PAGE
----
We take pride in maintaining the vision of our younger patients in an environment that is lighthearted and fun. We want to insure the good sight, vision, and eye health for the rest of your child's life and take a preventative approach to his/her general health and eye health. We will work with your child's primary care physician to help keep his/her eyes healthy. It is important that all of our pediatric patients have healthy and efficient visual systems to help make the visual demands of learning in school easier.
Since normal vision is not developed until 6 mos. we recommend that the first eye examination should be at age 9 mos. At this age infants are easy to examine and should have normal eyes. If a child appears to have a problem before this age, by all means bring your baby in. We are adept in examining infants from birth on. At 9 months of age babies are very reflexive. They will stare or look at objects interesting to them. Thus, its easy to have them track an object and evaluate eye movement skills. It is easy to determine if a strabismus (eye turn) is present. We are able to inspect the front of the eye to make sure the cornea is clear, the lacrimal system is normal (tearing) and there are no cataracts. We also make sure that there is no glaucoma.
With a special light we can determine if your child is nearsighted, farsighted, or astigmatic. Correction at this age may be important in preventing amblyopia which is present in 4% of all children. With appropriate glasses and patching this condition can be corrected at this young age. Lastly, we use a special instrument to look at your infants retina.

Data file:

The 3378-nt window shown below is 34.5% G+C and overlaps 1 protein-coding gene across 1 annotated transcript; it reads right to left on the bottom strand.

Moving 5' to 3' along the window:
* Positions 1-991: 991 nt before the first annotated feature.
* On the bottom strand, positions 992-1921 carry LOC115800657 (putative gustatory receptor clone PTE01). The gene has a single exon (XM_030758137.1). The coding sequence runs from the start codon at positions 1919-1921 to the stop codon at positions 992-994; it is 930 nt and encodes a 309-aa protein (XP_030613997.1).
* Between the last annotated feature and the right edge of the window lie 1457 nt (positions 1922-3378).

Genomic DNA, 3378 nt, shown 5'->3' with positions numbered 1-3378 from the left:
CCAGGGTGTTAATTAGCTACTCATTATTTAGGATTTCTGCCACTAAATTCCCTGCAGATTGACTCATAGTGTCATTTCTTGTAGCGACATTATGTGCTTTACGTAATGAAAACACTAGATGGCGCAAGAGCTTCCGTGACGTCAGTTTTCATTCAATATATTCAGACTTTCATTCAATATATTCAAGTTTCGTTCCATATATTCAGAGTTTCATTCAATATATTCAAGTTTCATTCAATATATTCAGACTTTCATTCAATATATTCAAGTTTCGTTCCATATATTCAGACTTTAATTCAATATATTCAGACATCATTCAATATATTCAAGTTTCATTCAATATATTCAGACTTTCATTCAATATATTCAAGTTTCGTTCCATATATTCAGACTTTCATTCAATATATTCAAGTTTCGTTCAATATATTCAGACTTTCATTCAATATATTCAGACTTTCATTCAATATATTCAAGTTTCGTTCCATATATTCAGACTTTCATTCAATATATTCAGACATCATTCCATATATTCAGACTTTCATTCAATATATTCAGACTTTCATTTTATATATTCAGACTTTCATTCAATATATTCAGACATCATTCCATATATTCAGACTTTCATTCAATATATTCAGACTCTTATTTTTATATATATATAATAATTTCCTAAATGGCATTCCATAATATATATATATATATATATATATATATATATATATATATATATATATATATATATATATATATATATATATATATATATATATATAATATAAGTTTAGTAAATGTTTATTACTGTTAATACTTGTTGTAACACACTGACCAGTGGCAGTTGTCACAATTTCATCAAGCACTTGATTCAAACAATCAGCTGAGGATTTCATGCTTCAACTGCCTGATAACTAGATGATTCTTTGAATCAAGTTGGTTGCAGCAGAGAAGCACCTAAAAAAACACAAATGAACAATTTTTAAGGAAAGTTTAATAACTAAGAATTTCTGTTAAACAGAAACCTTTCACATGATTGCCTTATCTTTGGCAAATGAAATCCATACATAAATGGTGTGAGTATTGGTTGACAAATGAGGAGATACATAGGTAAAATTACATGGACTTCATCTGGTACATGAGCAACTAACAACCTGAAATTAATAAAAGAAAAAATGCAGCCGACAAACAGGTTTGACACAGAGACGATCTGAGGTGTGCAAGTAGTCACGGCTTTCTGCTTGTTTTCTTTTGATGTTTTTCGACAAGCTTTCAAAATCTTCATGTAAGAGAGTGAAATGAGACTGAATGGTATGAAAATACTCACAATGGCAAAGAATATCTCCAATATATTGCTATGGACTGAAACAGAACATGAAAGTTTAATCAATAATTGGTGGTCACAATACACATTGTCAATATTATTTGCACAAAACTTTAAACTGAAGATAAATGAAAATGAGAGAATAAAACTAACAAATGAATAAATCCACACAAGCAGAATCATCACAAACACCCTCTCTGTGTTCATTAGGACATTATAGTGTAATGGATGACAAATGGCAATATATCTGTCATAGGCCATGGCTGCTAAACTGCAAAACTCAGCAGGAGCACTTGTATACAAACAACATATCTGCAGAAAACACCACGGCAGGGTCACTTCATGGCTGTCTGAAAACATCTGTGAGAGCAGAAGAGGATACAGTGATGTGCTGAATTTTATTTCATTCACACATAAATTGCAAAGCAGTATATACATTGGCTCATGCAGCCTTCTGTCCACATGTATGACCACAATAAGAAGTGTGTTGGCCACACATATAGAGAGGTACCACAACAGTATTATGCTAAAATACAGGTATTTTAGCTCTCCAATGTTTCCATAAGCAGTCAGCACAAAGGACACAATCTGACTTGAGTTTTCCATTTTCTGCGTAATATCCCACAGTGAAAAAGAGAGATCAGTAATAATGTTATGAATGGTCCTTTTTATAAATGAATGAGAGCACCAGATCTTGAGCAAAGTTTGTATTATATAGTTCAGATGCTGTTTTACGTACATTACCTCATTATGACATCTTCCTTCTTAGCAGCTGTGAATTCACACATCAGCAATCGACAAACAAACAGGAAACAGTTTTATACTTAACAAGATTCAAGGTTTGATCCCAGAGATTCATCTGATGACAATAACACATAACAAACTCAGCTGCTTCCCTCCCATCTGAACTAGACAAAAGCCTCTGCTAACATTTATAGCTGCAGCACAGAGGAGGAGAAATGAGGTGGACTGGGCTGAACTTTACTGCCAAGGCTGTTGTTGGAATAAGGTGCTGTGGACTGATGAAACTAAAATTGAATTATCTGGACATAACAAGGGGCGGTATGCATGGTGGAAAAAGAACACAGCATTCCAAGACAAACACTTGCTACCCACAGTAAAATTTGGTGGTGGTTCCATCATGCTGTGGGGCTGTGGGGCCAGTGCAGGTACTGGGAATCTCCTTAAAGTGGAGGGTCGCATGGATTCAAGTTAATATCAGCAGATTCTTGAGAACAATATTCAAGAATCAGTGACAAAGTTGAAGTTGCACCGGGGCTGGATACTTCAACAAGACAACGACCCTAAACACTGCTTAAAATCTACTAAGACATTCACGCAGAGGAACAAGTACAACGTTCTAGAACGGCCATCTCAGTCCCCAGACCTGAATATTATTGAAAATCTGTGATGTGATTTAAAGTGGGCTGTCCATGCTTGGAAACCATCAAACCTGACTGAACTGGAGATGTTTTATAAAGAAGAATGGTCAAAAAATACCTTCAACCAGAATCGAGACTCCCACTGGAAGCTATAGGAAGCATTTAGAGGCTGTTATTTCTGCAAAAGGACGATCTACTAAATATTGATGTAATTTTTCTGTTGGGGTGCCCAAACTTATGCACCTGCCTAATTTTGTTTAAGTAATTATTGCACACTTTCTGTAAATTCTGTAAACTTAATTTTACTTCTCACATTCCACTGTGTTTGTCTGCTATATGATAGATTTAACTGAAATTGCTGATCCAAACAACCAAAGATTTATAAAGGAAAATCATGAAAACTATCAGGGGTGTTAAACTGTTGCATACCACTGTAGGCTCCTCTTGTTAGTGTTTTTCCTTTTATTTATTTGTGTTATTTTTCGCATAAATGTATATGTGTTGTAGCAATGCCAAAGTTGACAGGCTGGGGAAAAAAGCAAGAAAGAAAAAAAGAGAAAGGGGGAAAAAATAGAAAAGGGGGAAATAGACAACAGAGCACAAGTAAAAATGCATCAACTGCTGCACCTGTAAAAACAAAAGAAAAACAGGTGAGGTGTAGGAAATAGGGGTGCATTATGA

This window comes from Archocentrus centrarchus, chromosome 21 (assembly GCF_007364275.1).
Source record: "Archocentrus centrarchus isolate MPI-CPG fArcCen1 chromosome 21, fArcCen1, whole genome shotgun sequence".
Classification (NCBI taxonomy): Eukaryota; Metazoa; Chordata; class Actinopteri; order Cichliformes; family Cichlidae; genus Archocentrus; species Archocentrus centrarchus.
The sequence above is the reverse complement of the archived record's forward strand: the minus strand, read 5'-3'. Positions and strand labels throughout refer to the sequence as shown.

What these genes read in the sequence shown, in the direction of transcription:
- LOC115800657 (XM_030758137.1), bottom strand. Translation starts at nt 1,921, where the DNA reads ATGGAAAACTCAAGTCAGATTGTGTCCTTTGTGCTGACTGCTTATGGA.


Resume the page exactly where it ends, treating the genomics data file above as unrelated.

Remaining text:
Yes, but your pediatrician will not pick anything other than grossly observable problems. The subtle problems like amblyopia, which causes more visual loss in the under 40 than all the diseases combined is often missed. If an eye turn is so small that it is cosmetically un-noticeable, then neither you nor the pediatrician will see it. However, that eye turn may cause a lack of development of normal depth perception and visual acuity. Lastly, visual acuity is not assessed until the child can read, too late to fully correct many of the visual problems.
There is a reason why they call them “terrible twos”. At that age the visual system is developed and your child knows they don’t want to be in the doctor’s office. They are less cooperative and more difficult to examine. In addition, many eye conditions can develop before this age and can be treated before it is detrimental to their visual health and development.
Typically if the first eye examination goes well, children should be re-examined annually. Children need to see well, have good eye muscle coordination, and have reached the normal visual developmental milestones to have unimpeded academic growth.